Meaningful Student Involvement in Grades 9-12

Meaningful Student Involvement in high schools is experiential, intensive and offers direct connections between the school and the larger community. Many gains in youth development occur through conscientious, thoughtful student voice activities, particularly when Student/Adult Partnerships are formed. (Mitra, 2004)

Action may happen in longer duration than in elementary or middle school years. Students lead action and have full responsibility and authority in many activities with adults acting as coaches that guide students in a mostly self-directed process of inquiry and discovery. There are activities where students have been meaningfully involved in high schools, including specific skill building and important learning connections.

High School Students

When high school students are meaningfully involved in advocacy they can learn a variety of skills. For instance, advocating for a student-created district budget can help them learn about issues in education, group decision-making, and diversity awareness. It can reinforce skills such as writing, math, communications, and applied citizenship. Engaging students as partners in teaching by having them teach classroom courses can teach students about a variety of issues, including classroom planning, and reinforce subject knowledge about the they are topic they are teaching. The opportunity can also teach or reinforce their facilitation and presentation skills, evaluation skills, and overall communications skills.

Engaging high school students in education decision-making through full membership on school improvement committees is one way they can be meaningfully involved. This can teach them practical community building and about issues in education. The skills they can develop include conflict resolution, writing, statistical math, and the specific issue areas they are involved in addressing through school improvement. High school students can be engaged in facilitating training for teachers. This reinforces issue knowledge about whatever topic they are addressing, including diversity, youth issues, and community needs. Their skills in facilitation, communications, and writing can be developed further too.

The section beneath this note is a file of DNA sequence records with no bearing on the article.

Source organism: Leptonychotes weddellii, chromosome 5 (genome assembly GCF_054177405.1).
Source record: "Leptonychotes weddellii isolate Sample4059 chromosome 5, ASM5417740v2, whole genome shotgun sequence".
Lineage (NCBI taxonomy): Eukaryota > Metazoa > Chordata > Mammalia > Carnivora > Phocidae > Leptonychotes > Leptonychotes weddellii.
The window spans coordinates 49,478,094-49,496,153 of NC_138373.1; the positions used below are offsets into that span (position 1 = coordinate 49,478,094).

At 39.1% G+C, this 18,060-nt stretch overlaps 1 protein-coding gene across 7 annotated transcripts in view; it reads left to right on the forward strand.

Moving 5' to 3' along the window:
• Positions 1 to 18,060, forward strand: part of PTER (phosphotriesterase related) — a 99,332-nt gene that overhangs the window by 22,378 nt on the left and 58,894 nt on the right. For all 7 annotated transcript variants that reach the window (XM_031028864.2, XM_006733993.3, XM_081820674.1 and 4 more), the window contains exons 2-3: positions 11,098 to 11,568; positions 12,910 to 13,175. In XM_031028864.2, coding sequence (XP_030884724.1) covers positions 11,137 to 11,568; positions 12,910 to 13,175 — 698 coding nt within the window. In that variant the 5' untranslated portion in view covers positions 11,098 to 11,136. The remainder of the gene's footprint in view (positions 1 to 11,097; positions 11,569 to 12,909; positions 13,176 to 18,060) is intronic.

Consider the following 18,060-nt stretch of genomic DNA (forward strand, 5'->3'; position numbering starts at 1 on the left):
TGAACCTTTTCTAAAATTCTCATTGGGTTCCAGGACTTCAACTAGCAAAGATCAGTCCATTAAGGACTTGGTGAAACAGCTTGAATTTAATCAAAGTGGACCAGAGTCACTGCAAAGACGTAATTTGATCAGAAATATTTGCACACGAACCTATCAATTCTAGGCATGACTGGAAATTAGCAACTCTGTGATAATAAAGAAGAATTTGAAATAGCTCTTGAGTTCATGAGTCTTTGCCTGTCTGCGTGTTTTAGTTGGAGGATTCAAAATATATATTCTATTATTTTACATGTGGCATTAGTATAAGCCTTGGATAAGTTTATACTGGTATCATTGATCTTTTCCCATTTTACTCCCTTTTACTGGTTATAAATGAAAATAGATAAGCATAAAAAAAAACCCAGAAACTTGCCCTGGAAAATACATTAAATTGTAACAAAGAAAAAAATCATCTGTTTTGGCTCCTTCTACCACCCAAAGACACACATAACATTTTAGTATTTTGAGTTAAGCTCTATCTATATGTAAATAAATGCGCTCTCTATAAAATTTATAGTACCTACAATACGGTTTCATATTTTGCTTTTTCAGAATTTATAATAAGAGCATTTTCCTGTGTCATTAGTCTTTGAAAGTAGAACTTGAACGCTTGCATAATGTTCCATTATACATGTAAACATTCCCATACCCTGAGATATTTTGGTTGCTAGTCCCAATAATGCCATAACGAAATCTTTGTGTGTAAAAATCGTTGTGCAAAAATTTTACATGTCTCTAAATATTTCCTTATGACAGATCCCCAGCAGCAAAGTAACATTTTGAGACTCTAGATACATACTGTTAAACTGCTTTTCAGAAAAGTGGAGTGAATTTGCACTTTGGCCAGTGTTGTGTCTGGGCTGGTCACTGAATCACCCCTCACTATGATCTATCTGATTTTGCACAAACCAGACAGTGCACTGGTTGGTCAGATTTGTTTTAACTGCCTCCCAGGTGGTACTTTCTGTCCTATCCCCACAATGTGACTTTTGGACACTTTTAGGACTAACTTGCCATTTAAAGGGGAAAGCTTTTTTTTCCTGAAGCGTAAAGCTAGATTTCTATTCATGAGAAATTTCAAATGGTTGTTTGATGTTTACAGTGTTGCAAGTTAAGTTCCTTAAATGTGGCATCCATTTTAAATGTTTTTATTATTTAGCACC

With the range of decision-making opportunities for high school students to be meaningfully involved in, positions on teacher and principal hiring teams almost appear obvious. They can learn about group dynamics and issues in education, as well as practical considerations around hiring and firing. They also learn skills in collaboration and communication. When high school students are involved in advocacy, student-led forums and action planning can be a practical way to learn about issues in education and cultural dynamics among their peers. Their skills in facilitation, event planning, and communications can become more important than ever.

Student-led organizing provides opportunities for students to learn invaluable skills without parallel. For instance, high school students organizing an education conference for their peers and the larger community can help them learn about issues in education, event planning, issues in democratic governance and applied citizenship. They also learn concrete skills focused on communication.

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Published by Adam Fletcher

Adam is the founding director of SoundOut. An author, speaker and consultant, he has worked with K-12 schools, districts, nonprofits and others for more than 15 years. Learn more about him at http://soundout.org/Adam

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